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3D characterization of stromatolites and the emergence of complexity
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Paper Abstract

Stromatolites offer a unique fossil record across 3.5 Ga of microbial community evolution within the context of an evolving Earth. Our interest is in developing quantitative metrics to follow the evolution of stromatolite morphological complexity. Adopting the canonical definition of complexity as the emergence of previously unseen properties in a dynamic phenomenon, we have previously proposed in these proceedings that laminations are the defining emergent property of stromatolites and we have employed a set of statistical information metrics to quantify laminae complexity in two spatial dimensions. We now demonstrate computer x-ray tomography of stromatolites and discuss the advantages of this 3D volume density distribution technique for characterizing stromatolite samples. CT imaging makes it possible to create a virtual stromatolite, enabling both research and educational efforts previously hampered by the costs of obtaining, preparing, and distributing precious Archean stromatolite fossils. We discuss recent advances in instrument miniaturization making it feasible to provide nondestructive 3D density and elemental abundance information on endolithic geobiological targets during future manned and unmanned missions to Mars.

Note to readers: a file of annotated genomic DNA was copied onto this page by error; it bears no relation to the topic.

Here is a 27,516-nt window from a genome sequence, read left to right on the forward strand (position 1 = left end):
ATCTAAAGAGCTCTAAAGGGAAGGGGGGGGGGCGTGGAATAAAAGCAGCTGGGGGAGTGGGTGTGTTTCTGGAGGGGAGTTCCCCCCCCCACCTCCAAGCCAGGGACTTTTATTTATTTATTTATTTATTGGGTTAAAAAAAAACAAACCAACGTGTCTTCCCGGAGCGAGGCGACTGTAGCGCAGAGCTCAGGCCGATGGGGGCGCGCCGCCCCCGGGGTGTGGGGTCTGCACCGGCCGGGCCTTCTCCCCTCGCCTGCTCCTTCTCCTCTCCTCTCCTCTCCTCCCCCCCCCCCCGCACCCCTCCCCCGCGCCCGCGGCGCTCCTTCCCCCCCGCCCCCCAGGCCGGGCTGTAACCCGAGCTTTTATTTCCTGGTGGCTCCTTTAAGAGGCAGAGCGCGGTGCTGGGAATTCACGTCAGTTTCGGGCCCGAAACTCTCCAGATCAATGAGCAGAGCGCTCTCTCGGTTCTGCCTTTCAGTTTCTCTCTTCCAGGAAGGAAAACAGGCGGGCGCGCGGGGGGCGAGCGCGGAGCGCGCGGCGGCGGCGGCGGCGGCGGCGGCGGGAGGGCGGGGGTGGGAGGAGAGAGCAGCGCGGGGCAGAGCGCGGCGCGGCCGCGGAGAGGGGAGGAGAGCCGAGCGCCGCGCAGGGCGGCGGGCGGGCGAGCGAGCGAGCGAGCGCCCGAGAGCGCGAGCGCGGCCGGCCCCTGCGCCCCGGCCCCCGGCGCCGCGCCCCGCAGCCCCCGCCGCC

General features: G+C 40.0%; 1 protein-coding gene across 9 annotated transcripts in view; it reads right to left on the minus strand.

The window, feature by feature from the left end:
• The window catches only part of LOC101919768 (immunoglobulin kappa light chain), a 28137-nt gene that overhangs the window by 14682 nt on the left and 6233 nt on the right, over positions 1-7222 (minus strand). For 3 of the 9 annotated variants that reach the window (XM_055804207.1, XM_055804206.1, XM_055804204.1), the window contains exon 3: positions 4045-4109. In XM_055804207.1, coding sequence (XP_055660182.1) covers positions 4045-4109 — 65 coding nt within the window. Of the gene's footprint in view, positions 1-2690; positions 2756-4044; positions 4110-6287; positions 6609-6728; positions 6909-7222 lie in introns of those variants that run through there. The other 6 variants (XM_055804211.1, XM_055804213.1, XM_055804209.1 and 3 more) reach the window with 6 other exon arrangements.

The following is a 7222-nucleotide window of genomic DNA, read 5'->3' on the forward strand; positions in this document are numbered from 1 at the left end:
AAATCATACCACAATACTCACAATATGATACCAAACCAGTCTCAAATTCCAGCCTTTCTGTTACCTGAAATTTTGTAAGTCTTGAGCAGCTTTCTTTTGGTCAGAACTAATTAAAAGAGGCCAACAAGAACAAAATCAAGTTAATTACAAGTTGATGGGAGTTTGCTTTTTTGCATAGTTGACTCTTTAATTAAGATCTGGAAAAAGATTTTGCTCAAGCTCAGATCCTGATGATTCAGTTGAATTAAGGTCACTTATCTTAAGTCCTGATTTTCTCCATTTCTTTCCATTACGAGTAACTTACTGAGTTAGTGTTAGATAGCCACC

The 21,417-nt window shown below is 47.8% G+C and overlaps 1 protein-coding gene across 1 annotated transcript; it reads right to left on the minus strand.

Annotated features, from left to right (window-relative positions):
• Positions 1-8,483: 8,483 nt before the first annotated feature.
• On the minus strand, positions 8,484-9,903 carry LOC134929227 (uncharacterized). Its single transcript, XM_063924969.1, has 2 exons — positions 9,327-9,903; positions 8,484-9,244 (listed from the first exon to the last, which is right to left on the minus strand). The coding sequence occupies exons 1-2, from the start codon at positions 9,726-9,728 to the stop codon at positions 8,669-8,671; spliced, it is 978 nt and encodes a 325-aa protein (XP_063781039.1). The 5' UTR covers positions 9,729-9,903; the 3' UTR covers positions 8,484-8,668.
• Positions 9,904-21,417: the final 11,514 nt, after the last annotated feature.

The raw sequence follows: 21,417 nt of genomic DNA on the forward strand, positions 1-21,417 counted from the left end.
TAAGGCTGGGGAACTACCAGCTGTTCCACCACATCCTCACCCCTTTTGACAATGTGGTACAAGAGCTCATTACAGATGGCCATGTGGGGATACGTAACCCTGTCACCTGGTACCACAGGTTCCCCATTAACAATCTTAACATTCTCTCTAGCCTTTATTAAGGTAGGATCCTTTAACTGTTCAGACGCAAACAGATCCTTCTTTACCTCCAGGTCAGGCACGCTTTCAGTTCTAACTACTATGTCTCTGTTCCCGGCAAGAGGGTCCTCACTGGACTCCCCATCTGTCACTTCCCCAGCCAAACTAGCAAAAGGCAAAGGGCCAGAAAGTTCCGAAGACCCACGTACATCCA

Paper Details

Date Published: 28 August 2008
PDF: 8 pages
Proc. SPIE 7097, Instruments, Methods, and Missions for Astrobiology XI, 709711 (28 August 2008); doi: 10.1117/12.800918
Show Author Affiliations
Michael C. Storrie-Lombardi, Kinohi Institute (United States)
Stanley M. Awramik, Univ. of California, Santa Barbara (United States)
John Nesson, Northern Inyo Hospital (United States)

Published in SPIE Proceedings Vol. 7097:
Instruments, Methods, and Missions for Astrobiology XI
Richard B. Hoover; Gilbert Victor Levin; Alexei Yu. Rozanov; Paul C.W. Davies, Editor(s)

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